Peter: When everything comes together, with the right people at the right time with the right ingredients, it’s like serendipitous. We had talked about having the East Coast and the West Coast people from our scene playing together on a record for years. The Rounders had moved to Portland in 1972 and had been on indefinite hiatus. And then they hooked up with Jeffrey Frederick and it was basically two bands with the same people, the Rounders and the Clamtones. Michael Hurley was around, and I basically formed the Unholy Modal Rounders but the only Unholy guy I brought in was Paul Presti.
My take on Michael Hurley – besides the fact that he’s amazing and singular – is that he’s truly a one of a kind, sui generis performer since the fucking ‘50’s. He was an underground cartoonist before there was a fucking underground. But there’s his Alpha songs, and there’s his non-Alpha songs, and most of them are non-Alpha songs. Because most of his songs aren’t as good as “Eyes Eyes” or “Slurf Song” or “Oh My Stars” or his really best material. However, with “Have Moicy!,” he just happened to have a bunch of all Alpha songs. And Antonia and I had a couple of Alpha songs as well. I happen to think that Jeff’s stuff is a little weaker, although I adore “Weep Weep Weep.” My wife doesn’t like that one, but I love it. But basically, everybody had great songs, and we recorded it in three days flat. We just tag-teamed each other in the studio. Today, three days in the studio to make a record is a luxury, but back in the Seventies, bands would take months and months. But we went in fast and sloppy and just got it done. It was on the one hand, the whole counter-culture was pretty strongly in the ditch by the point. That car had been driven off the road and into a tree, at least by ’72. So by ’75, the idea of an underground was really past its prime. But that record epitomizes, resonates with the original, unspoiled countercultural spirit as it was in its heyday. The feeling that people had about this wonderful emerging thing back in ’63 and ’64, it was the feeling that his awesome thing that took everyone by total surprise was going to very soon fix everything, in the most wonderful way possible. It really felt that way. And it became clear by the summer of 1967 that noooooooo, we weren’t going to change the world. The army of Manson types, among a lot of other things, had ruined it.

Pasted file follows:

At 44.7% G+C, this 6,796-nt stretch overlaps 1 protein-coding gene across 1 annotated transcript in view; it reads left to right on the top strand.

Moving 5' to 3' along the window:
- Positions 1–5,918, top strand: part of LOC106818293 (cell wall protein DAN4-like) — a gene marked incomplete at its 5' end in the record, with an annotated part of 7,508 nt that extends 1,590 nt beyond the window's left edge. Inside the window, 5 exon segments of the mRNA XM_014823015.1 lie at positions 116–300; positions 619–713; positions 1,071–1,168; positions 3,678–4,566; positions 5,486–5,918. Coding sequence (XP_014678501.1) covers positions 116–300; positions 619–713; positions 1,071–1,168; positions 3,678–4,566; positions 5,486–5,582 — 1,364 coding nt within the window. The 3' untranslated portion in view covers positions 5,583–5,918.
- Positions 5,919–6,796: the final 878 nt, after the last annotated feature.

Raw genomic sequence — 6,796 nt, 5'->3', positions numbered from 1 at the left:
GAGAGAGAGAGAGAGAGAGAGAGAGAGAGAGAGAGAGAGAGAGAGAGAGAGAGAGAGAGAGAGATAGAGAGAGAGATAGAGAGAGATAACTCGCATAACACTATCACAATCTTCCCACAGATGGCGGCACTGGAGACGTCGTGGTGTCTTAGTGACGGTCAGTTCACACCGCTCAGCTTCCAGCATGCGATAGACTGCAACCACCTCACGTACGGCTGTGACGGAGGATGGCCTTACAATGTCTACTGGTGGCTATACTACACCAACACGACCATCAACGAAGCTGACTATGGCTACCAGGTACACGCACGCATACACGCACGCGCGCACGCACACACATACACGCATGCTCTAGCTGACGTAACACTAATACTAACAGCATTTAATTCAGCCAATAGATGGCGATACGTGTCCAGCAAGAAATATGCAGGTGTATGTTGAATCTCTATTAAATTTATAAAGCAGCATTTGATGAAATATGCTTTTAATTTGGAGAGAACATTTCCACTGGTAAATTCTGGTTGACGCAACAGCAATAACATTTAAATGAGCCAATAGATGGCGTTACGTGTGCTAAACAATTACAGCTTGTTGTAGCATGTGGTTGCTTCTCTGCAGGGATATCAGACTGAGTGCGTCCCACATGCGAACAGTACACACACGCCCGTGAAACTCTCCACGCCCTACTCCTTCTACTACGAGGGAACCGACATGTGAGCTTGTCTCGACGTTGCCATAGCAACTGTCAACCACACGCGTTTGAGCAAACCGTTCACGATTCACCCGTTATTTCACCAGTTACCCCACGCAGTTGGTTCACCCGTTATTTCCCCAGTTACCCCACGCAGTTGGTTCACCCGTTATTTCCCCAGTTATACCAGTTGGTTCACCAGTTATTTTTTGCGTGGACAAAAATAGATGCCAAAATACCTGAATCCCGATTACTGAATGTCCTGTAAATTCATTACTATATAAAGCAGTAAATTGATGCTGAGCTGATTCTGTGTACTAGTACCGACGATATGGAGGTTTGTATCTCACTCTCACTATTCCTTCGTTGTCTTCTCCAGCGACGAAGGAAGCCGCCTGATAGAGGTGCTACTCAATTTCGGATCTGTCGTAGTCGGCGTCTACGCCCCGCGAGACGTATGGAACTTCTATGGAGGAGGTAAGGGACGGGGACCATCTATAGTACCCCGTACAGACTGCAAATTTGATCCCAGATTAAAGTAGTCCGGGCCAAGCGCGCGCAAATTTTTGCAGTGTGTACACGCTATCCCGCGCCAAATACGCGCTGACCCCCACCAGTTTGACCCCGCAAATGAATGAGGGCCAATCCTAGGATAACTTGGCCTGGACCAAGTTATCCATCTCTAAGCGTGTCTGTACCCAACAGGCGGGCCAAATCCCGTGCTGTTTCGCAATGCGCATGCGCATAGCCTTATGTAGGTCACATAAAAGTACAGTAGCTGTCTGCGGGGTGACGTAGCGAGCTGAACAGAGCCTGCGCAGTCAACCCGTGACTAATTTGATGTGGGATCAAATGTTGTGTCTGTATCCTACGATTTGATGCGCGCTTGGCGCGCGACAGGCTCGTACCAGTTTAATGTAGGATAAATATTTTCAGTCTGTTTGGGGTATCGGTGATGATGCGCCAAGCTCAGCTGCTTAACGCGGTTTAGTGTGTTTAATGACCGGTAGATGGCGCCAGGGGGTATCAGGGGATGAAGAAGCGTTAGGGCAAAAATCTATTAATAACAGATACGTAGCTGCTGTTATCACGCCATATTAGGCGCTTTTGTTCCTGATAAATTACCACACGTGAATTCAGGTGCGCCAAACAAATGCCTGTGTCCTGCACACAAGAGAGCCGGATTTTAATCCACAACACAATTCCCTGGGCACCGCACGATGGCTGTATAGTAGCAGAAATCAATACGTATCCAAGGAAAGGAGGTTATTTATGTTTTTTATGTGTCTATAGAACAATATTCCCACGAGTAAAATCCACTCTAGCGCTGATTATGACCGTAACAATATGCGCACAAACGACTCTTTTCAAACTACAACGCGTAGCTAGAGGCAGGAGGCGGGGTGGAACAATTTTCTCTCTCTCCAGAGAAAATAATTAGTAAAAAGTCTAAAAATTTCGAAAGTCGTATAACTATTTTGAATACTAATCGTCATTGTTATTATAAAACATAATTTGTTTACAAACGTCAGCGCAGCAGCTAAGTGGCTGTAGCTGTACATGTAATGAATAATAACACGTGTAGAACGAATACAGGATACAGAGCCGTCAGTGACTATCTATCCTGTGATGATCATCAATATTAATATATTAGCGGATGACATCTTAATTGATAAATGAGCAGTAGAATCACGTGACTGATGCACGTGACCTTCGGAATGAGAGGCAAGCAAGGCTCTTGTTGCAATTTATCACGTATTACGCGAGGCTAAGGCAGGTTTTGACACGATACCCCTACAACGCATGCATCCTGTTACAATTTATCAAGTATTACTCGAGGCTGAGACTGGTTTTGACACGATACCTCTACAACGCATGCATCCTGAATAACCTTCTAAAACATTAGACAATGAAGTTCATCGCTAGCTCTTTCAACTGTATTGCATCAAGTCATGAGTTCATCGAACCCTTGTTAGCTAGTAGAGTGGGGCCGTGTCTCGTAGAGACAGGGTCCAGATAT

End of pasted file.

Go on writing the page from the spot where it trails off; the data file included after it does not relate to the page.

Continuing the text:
Did you read White Bicycles by Joe Boyd, by any chance? One of the best books about music in the ‘60’s ever. One of his points is that the counterculture specifically went over the edge in 1967, in this one particular week, in fact. There was this place called the Roundhouse in London, it was where all the coolest bands played and all the coolest people hung out. And suddenly on this one weekend in August of 1967, it was nothing but tourists. The army of scene discoverers had suddenly hit critical mass, and the Summer of Love was over.

Peter Stampfel Part 3 - The 80's and the Bottle Caps